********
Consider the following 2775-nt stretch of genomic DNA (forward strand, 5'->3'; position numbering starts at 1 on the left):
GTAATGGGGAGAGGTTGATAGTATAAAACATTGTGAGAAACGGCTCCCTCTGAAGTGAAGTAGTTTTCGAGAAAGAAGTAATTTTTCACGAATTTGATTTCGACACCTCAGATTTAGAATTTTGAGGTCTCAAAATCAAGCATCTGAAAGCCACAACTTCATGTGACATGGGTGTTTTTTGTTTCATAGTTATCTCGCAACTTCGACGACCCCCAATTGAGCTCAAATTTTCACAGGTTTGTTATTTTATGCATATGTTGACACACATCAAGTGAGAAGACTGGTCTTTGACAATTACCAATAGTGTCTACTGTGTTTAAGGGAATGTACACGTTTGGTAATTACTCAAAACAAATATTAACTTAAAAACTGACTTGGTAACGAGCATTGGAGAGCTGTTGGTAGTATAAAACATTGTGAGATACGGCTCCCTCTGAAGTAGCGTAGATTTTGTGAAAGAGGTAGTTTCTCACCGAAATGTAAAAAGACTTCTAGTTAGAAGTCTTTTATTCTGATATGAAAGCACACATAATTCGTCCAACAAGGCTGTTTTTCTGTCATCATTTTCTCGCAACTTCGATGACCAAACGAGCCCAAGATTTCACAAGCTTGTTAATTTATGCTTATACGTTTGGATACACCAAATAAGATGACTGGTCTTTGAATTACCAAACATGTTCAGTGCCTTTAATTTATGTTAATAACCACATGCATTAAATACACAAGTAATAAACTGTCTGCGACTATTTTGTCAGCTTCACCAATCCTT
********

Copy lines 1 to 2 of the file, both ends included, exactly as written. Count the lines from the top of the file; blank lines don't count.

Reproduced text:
Consider the following 2775-nt stretch of genomic DNA (forward strand, 5'->3'; position numbering starts at 1 on the left):
GTAATGGGGAGAGGTTGATAGTATAAAACATTGTGAGAAACGGCTCCCTCTGAAGTGAAGTAGTTTTCGAGAAAGAAGTAATTTTTCACGAATTTGATTTCGACACCTCAGATTTAGAATTTTGAGGTCTCAAAATCAAGCATCTGAAAGCCACAACTTCATGTGACATGGGTGTTTTTTGTTTCATAGTTATCTCGCAACTTCGACGACCCCCAATTGAGCTCAAATTTTCACAGGTTTGTTATTTTATGCATATGTTGACACACATCAAGTGAGAAGACTGGTCTTTGACAATTACCAATAGTGTCTACTGTGTTTAAGGGAATGTACACGTTTGGTAATTACTCAAAACAAATATTAACTTAAAAACTGACTTGGTAACGAGCATTGGAGAGCTGTTGGTAGTATAAAACATTGTGAGATACGGCTCCCTCTGAAGTAGCGTAGATTTTGTGAAAGAGGTAGTTTCTCACCGAAATGTAAAAAGACTTCTAGTTAGAAGTCTTTTATTCTGATATGAAAGCACACATAATTCGTCCAACAAGGCTGTTTTTCTGTCATCATTTTCTCGCAACTTCGATGACCAAACGAGCCCAAGATTTCACAAGCTTGTTAATTTATGCTTATACGTTTGGATACACCAAATAAGATGACTGGTCTTTGAATTACCAAACATGTTCAGTGCCTTTAATTTATGTTAATAACCACATGCATTAAATACACAAGTAATAAACTGTCTGCGACTATTTTGTCAGCTTCACCAATCCTT